We get moments in our lives so extraordinary, so rare and special, that you wonder if they could possibly have happened. This is my life I’m leading here? You at once want to shout your story from rooftops and keep it to yourself, held intensely privately, as if telling someone else will break the spell under which you’ve been placed. As if telling another soul will tarnish your recollection, and cheapen or weaken it.
I woke up yesterday to the foul smell of dog mess, yes, that’s actually what woke me up. Our Izzy had had a rough night, honestly her first ever. One was enough though, and my sweet girl knew it was time–it just took about one hour longer than she or I might have preferred. I got to spend Bella-girl’s last hour on Earth petting her, trying to comfort her, and nuzzling up to that one super soft spot between her ears and just above the center of her eyes. As I write, I just want to reach out and pet her there and kiss her goofy little head one more time. As I rubbed her belly, I kept telling my old girl that it was OK, it was time, I understood, and 1) I know she’s a dog and has about a 30 word receptive vocabulary, and 2) I realize she was unresponsive. I don’t care. She and I had an understanding being the only girls in this house of Y-chromosome bearers, and I know, I KNOW, she understood what I was saying in word and tone. Until yesterday, I’d not been with anyone or anything I have loved the moment life left them. It was a most awful, beautiful gift.
I’d considered not going to the concert I’d held tickets to for four months, as if having fun would disrespect or diminish my grief for our dog. The kids woke up about 45 minutes after Izzy made her leave, and they responded as I would have expected. Better actually. I am the one handling it least well of us four. The kids said their final good-byes (this one shall remain privately held), my husband and I got her to the car, and the book of thirteen years of our lives slammed shut. After a short while, my big kid–not one subtle bone in his body–sidled up beside me, leaned in and said ever-so-gently, “good thing you have BNL tonight to look forward to, Mom, so you won’t be so sad.” Who knew my kid had such depth?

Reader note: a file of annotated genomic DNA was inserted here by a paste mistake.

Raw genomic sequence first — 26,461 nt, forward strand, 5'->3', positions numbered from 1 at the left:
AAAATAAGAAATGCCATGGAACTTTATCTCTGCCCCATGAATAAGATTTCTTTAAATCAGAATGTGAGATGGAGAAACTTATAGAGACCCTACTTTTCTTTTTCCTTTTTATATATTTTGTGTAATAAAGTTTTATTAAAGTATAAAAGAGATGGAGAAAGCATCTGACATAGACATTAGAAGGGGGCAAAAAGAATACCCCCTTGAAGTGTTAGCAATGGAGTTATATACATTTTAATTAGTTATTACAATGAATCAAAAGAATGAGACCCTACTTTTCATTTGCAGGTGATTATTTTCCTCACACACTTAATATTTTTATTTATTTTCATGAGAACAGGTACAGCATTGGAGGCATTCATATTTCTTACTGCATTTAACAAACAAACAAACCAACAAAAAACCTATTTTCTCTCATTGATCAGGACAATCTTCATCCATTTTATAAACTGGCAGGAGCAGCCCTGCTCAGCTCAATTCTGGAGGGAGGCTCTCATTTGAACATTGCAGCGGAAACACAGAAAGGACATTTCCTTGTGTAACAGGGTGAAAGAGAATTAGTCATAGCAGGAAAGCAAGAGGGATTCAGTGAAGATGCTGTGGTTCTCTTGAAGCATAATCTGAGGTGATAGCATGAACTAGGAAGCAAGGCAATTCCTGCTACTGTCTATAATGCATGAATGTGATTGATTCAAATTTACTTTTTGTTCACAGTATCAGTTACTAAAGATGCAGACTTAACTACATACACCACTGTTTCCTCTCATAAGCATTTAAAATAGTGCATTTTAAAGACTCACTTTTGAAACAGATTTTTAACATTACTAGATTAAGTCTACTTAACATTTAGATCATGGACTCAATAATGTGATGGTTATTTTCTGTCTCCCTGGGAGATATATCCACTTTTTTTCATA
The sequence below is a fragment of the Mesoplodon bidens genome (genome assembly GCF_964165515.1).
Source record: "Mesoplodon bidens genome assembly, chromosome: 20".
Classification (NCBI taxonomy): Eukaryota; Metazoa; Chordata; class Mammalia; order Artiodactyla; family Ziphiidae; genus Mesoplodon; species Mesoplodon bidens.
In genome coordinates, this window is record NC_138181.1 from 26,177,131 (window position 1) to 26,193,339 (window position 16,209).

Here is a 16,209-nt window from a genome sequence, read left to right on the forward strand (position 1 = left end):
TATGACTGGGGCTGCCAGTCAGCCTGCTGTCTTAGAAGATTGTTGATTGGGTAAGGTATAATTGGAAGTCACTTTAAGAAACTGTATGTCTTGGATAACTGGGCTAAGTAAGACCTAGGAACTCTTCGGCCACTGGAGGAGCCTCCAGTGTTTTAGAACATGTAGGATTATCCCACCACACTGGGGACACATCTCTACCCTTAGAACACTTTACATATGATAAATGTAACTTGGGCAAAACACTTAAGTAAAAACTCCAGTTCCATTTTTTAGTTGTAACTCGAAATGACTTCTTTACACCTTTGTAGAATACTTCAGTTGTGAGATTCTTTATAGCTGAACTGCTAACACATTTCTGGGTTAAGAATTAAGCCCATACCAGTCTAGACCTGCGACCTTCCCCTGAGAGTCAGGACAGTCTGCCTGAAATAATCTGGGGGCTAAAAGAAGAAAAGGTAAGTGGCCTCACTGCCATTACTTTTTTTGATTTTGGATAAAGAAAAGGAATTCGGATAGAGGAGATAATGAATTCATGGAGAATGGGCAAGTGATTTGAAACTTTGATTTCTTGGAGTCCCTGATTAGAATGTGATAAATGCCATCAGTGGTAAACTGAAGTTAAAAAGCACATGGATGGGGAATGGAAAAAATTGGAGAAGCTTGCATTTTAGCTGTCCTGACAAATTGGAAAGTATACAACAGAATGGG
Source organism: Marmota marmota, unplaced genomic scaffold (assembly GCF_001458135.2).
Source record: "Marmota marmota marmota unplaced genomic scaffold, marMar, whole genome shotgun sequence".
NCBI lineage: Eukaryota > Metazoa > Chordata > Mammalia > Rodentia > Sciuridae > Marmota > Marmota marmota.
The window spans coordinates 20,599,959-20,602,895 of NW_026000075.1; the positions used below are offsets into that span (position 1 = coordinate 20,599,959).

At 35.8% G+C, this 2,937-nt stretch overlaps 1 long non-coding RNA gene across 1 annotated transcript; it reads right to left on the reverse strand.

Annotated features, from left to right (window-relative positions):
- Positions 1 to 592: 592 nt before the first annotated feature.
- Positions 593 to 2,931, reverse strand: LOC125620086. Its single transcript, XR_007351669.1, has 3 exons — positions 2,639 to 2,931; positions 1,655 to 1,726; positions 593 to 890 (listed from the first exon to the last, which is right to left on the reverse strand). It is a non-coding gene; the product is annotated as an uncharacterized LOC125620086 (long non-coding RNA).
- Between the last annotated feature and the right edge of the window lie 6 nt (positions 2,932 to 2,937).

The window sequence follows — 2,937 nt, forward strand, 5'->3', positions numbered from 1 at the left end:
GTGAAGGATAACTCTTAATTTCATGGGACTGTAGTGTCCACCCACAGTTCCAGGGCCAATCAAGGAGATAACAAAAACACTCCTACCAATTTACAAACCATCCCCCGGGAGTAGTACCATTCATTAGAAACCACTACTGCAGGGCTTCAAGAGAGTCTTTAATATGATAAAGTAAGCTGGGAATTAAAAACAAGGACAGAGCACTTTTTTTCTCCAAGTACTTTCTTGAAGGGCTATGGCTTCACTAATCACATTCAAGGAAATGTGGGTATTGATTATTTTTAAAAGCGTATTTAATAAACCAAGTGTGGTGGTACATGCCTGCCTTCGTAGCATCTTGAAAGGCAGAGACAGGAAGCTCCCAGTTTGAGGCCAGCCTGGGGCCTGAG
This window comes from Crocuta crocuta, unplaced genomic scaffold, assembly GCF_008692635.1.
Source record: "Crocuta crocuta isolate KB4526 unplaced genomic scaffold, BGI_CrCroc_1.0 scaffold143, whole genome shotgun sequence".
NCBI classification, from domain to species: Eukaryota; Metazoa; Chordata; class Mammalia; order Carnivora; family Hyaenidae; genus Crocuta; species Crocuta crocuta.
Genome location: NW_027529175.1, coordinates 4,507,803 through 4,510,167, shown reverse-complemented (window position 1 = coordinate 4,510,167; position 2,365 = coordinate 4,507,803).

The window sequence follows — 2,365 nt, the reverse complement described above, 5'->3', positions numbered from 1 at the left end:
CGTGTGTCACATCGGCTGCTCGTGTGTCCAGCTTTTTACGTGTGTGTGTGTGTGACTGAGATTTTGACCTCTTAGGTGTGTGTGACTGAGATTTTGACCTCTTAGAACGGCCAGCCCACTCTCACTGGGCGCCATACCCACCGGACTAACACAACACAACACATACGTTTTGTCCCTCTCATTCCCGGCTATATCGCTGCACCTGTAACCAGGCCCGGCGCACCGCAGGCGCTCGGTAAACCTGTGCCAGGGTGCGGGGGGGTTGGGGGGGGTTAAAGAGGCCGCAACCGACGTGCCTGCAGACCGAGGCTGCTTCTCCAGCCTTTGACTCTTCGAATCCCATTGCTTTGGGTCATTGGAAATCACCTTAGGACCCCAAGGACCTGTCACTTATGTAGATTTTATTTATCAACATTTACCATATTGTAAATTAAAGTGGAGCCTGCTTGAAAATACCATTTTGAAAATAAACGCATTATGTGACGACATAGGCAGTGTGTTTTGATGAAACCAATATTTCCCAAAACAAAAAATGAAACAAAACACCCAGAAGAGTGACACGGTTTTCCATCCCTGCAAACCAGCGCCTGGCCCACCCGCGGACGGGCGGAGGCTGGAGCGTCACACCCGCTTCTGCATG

The concert itself was, as concerts always are to their die-hard fans, Amazing, yes, with a capital A, Amazing. Despite the ark-worthy flood, or maybe even in part because of it, I had the best possible diversion. I don’t get people who say, “I’m just not a music person.” I’m like, “Really?? And are you just not a breathing person either?” Because in my world music is nearly as critical as breathing for my sustenance. I had THE best seats in the house, and, give me a megaphone, because I will tell anyone, everyone, I will shout from the rooftops how much this music means to me, and how much I loved every single second the concert–even the parts where I stood in floodwaters possibly (definitely) not entirely of the rain or the lake overflow. Let’s just say that plopping my ass on the kitchen counter for an antibacterial dish soap footbath in my midnight kitchen was a fantastic idea. What I’m going to hold privately are a few moments from the show. They happened, and they felt pretty greater than gravity-ish to me, but I am not going to share them. Nope, these are mine alone.
As I cleaned the, ahem, “floodwater” (for my own sanity, I am going with “floodwater” instead of sewage. Semantics, people.) off my feet last night, I sat on the kitchen counter and stared with blind eyes at Izzy’s food and water dishes. I remembered how just eighteen short hours earlier, I leaned over my old, still girl and sobbed. Yesterday was a day of many gifts.